Everything Can Be a Learning Opportunity on a Farm

Misha’s farming partner, Jessey Njau, has older children and they love being involved on the farm. Among other tasks, his 12-year-old son operates the tilther and his daughter washes bins for the CSA, each earning 5$ per job. Because they’re so involved in the business, his kids also have genuine insight: they help to navigate on delivery routes and have come up with better systems for washing bins and packing. 

For growers with babies and young children, the idea of kids giving directions on a delivery route may seem like a far-off dream but involving babies and toddlers on the farm may involve much simpler sensory play. Ben Street of Street Fare Farm in North Carolina, father of two kids under 2, repeats the maxim “a dirty baby is a healthy baby” and recommends letting young kids play in the dirt, discovering soil, rocks, and plant life. Keeping an eye out for safety while allowing them to explore is a balance he strives for: “It doesn’t matter if they pull out a turnip – there’s more in there!”

Adapting to Changing Circumstances

For some growers who plan to have children, there are discussions about when to ‘time’ your birth to lessen its disruptive impact on the growing season. For Myrtha Zierock in Northern Italy, this wasn’t an issue- her son Pacifico was born in July, in the middle of her second season on her new farm Agricola Foradori where she was the primary farmer. But she welcomed the new arrival and adapted her farming business to fit her new circumstances – training her intern and family members to take on more farm tasks, adjusting her crop plan to simplify the season, and dropping some of the projects that were less essential to the success of the farm. Now, heading into her third season with Pacifico in tow, she has a strong team, a thriving farm business, and a clearer sense of her own priorities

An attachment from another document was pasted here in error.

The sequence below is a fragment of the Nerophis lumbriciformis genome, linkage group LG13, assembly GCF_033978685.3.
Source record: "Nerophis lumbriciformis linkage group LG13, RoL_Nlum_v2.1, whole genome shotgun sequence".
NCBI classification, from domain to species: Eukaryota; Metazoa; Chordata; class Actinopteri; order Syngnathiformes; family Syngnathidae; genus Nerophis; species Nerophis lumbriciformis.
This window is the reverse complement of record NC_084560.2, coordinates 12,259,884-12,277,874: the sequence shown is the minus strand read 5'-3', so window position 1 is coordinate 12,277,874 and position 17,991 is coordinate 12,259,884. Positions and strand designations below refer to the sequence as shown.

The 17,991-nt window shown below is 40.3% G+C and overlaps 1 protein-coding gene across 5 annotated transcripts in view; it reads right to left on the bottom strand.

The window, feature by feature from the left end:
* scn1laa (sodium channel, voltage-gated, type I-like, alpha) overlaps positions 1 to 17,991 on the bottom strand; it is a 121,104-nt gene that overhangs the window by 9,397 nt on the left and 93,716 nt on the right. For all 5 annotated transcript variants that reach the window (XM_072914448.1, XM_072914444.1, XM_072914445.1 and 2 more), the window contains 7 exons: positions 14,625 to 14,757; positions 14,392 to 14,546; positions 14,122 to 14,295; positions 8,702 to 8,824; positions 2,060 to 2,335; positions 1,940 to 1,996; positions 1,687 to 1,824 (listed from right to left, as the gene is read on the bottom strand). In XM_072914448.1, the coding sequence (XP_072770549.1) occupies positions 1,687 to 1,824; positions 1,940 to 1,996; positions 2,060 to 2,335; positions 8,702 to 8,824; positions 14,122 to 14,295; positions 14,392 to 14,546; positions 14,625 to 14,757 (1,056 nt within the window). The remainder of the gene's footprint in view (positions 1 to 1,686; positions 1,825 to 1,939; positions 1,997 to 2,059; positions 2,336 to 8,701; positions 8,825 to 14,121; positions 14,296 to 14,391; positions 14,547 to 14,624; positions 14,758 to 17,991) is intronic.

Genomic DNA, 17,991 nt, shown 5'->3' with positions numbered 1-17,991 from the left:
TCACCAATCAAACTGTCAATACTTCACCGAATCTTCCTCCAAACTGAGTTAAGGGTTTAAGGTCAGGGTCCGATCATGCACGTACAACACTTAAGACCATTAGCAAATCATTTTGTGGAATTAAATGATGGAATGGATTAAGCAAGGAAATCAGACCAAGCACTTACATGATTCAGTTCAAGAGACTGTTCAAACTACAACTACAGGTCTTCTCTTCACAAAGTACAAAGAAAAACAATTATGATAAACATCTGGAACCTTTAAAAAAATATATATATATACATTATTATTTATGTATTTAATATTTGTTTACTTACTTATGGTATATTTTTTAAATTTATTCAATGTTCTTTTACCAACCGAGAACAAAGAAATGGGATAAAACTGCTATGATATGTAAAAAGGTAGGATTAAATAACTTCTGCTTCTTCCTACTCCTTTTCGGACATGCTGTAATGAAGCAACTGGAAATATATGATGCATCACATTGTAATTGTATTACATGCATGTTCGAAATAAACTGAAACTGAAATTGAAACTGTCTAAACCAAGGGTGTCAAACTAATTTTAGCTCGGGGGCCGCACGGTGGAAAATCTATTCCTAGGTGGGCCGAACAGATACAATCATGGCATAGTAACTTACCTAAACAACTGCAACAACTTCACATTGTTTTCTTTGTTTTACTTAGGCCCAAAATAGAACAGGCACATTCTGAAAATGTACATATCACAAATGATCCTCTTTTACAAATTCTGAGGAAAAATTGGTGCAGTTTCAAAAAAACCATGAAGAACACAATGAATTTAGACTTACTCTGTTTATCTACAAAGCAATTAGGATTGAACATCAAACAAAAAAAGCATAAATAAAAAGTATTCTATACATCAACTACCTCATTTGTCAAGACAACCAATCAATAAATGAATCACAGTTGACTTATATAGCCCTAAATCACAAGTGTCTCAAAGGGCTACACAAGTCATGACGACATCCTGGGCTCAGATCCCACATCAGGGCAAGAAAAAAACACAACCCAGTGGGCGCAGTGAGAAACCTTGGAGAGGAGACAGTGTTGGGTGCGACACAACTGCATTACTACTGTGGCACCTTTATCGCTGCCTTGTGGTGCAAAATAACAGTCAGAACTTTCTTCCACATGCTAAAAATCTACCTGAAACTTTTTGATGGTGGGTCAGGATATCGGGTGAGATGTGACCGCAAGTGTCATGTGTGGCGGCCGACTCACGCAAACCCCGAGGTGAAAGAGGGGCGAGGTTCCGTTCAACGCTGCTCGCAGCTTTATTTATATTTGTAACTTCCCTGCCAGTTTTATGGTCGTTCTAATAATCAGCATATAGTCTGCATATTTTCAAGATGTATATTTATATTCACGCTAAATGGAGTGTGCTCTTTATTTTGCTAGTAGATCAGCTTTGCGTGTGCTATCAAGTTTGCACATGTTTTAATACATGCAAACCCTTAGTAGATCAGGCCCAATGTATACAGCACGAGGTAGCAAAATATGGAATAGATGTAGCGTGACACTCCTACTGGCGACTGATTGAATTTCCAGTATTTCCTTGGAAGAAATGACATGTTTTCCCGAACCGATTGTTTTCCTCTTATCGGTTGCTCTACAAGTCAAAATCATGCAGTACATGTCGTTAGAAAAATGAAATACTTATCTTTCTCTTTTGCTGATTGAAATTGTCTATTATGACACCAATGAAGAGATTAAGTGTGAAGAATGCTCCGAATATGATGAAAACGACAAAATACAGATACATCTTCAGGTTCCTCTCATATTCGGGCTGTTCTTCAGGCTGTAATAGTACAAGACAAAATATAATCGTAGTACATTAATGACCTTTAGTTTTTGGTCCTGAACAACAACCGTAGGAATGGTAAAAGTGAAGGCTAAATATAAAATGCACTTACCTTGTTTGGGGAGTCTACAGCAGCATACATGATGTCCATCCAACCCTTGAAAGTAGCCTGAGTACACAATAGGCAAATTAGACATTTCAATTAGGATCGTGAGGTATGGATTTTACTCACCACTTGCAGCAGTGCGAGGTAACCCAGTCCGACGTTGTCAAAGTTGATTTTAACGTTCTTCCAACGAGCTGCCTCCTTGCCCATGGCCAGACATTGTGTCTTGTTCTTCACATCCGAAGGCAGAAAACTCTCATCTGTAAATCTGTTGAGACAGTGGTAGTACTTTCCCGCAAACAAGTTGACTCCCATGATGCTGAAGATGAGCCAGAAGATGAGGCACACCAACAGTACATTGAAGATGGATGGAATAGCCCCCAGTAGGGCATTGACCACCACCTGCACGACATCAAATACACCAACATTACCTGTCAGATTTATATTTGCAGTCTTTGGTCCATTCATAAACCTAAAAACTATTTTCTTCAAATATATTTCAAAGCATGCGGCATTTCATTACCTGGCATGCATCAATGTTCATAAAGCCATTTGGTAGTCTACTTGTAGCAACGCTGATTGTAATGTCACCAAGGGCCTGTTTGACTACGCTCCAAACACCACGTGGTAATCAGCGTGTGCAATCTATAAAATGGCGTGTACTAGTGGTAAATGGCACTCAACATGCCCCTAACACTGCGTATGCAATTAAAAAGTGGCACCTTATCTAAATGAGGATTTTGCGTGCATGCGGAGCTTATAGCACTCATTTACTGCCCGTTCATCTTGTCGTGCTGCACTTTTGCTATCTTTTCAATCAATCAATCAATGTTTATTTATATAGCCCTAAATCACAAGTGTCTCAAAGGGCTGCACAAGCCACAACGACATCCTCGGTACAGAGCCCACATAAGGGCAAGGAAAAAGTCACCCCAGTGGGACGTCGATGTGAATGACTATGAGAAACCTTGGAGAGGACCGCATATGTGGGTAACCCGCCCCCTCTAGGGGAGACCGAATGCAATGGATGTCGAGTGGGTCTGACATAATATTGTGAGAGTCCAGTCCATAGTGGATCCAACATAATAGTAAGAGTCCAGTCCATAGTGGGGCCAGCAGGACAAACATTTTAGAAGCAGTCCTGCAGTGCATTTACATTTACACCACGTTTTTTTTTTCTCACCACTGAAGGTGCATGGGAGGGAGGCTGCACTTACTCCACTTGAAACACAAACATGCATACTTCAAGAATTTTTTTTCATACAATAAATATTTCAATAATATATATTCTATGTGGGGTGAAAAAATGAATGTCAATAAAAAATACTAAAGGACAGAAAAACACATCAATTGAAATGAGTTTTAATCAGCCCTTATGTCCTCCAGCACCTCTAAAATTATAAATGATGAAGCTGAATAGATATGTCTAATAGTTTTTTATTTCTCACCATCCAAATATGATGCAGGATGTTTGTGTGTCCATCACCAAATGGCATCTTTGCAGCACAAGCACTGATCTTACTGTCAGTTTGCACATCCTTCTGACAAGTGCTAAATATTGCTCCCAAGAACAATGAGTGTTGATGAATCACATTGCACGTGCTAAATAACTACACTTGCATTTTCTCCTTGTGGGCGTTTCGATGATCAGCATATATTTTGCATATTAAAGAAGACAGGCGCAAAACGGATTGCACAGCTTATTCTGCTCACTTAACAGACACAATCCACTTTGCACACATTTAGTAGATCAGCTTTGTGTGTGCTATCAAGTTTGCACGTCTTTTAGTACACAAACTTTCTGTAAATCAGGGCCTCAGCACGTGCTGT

Myrtha Zierock and her son Pacifico. /Credit:  Agricola Foradori
Myrtha Zierock and her son Pacifico. /Credit: Agricola Foradori

In 2020, with schools closed across North America, many families also had to adapt to having their kids at home throughout the year. For Jessey Njau, his kids have always been really involved and interested in participating in the farm – when Covid hit Toronto and schools closed, they were at home with him on their urban farm. Jessey felt that “it wasn’t taking anything away, but rather added more teachable moments and allowed more learning opportunities”. The children got to see the spring seeding and the fall harvests in ways they usually don’t because they’re at school. This family engagement in the farm’s day-to-day work is built on years of age-appropriate learning, taking on tasks when possible, and following each child’s passion. 

Parenting and farming can be quite a journey! Every child is different and you will need to adapt to their specific needs. We have prepared a series of articles that will help you navigate those exciting experiences.

We invite you to consult the following articles: